By Brooke Barton
Americans consume a lot of ham at Christmas time. In fact, half of U.S. ham consumption takes place over the Christmas and Thanksgiving holidays. And producing those hundreds of millions of pounds of pork generates a lot of greenhouse gas emissions.
Smithfield Foods Inc, the largest pork processor and hog producer in the world, in fact, estimates that its operations emit as much carbon dioxide per year as five coal-fired power plants.
That’s why Smithfield recently stepped up and became the first meat company to set a farm-to-fork climate goal. The pork giant, a wholly owned subsidiary of China-based WH Group Ltd., plans to cut its greenhouse gas emissions 25 percent over the next eight years through such actions as working with growers to optimize fertilizer use on grain grown for feed and installing advanced manure management technologies, including systems to capture methane gas from manure.
Now that’s a meaty commitment. Agricultural emissions account for nine percent of the U.S. GHG footprint, and the meat industry makes up a large portion of that footprint.
Smithfield’s climate goal reflects a shift in the meat industry towards greater attention to environmental and social risks, driven by consumer and investor demands for increased accountability. Many others in the food and beverage industry—such as General Mills, Kellogg’s, Unilever and PepsiCo—have already developed sustainable sourcing and/or science based GHG goals, but the meat sector has been slow to come to the table.
Increasingly, however, meat companies are acting on the reputational, regulatory and market risks tied to the traditional industrial meat business model -- from climate change and water pollution, to excessive antibiotic use and animal welfare concerns, to changing consumer dietary preferences.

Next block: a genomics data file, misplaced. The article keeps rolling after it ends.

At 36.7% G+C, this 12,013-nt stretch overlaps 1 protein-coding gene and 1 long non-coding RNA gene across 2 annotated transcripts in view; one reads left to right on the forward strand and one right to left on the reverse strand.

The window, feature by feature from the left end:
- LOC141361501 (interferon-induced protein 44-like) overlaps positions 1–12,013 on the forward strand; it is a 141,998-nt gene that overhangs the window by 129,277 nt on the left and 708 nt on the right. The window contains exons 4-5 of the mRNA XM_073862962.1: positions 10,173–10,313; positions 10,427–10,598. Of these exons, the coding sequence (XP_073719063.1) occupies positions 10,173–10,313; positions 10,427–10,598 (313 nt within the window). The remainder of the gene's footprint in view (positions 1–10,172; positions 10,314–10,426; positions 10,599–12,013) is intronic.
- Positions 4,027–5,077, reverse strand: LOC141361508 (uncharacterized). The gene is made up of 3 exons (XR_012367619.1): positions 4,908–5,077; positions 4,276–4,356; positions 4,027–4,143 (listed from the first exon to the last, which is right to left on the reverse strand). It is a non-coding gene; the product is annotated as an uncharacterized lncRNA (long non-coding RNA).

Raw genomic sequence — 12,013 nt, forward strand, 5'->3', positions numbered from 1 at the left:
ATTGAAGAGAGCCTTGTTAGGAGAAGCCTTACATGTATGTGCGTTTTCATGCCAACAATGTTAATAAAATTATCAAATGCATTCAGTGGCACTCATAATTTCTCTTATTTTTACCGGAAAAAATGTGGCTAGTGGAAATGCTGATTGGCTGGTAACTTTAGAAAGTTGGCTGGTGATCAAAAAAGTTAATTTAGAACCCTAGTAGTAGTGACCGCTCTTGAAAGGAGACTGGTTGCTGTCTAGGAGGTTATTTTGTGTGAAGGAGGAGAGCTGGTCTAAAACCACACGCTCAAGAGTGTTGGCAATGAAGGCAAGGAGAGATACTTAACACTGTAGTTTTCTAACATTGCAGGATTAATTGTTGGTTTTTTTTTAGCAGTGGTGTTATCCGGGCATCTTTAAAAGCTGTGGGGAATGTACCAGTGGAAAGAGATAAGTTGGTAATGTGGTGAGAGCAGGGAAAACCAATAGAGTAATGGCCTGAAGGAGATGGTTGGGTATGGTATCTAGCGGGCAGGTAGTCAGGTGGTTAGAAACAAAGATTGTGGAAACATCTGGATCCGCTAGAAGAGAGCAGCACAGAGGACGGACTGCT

As Smithfield Chief Executive Ken Sullivan told the Wall Street Journal, “Everyone is more sensitive to these issues these days, including our customers.” Sullivan said that he expects the move will not only save money but boost Smithfield’s standing in restaurants and grocery stores, as consumers increasingly seek assurance that their food was sustainably produced.
Smithfield is not the only meat company seeking to increase its competitiveness by addressing sustainability challenges. Hormel Foods, as part of the Ceres-WWF AgWater Challenge, recently committed to developing a comprehensive water stewardship policy by setting water management expectations that go beyond regulatory compliance for its major suppliers, contract animal growers and feed suppliers—a meat industry first. In early December, Tyson Foods announced the launch of a new venture capital fund to enable the company to diversify its product mix with its first investment in Beyond Meat, a producer of plant-based burger patties.
Shareholders are also taking notice of the pressures on the meat industry business model. Last year, 60 investors worth 2.6 trillion in collective assets asked 15 food sector companies – including Hormel, JBS USA, Pilgrim’s Pride and Tyson, -- to improve their management of water risks.
In the wake of the devastating flooding of manure lagoons in North Carolina after Hurricane Matthew, 45 institutional investors sent letters to the CEOs of four of the largest players in the U.S. meat industry – asking them to address climate change and water pollution risks associated with the feeding, slaughtering and processing of livestock. This follows on the heels of a large shareholder push whereby a $1.25 trillion group of 40 institutional investors asked 16 multinational food companies to respond to the material risks of industrial animal production and their plans for diversifying their product mix to include more sustainable plant-based alternatives.
At the end of the day, producing more, truly sustainable protein (animal-based or otherwise) will be essential if we want to feed nine billion people without ruining the planet. The question is whether companies – and their shareholders – can move quickly enough to meet the challenge.
Brooke Barton is Senior Program Director of Water and Food Programs at Ceres, a nonprofit organization that is mobilizing many of the world’s largest companies and investors to take stronger action on global sustainability challenges.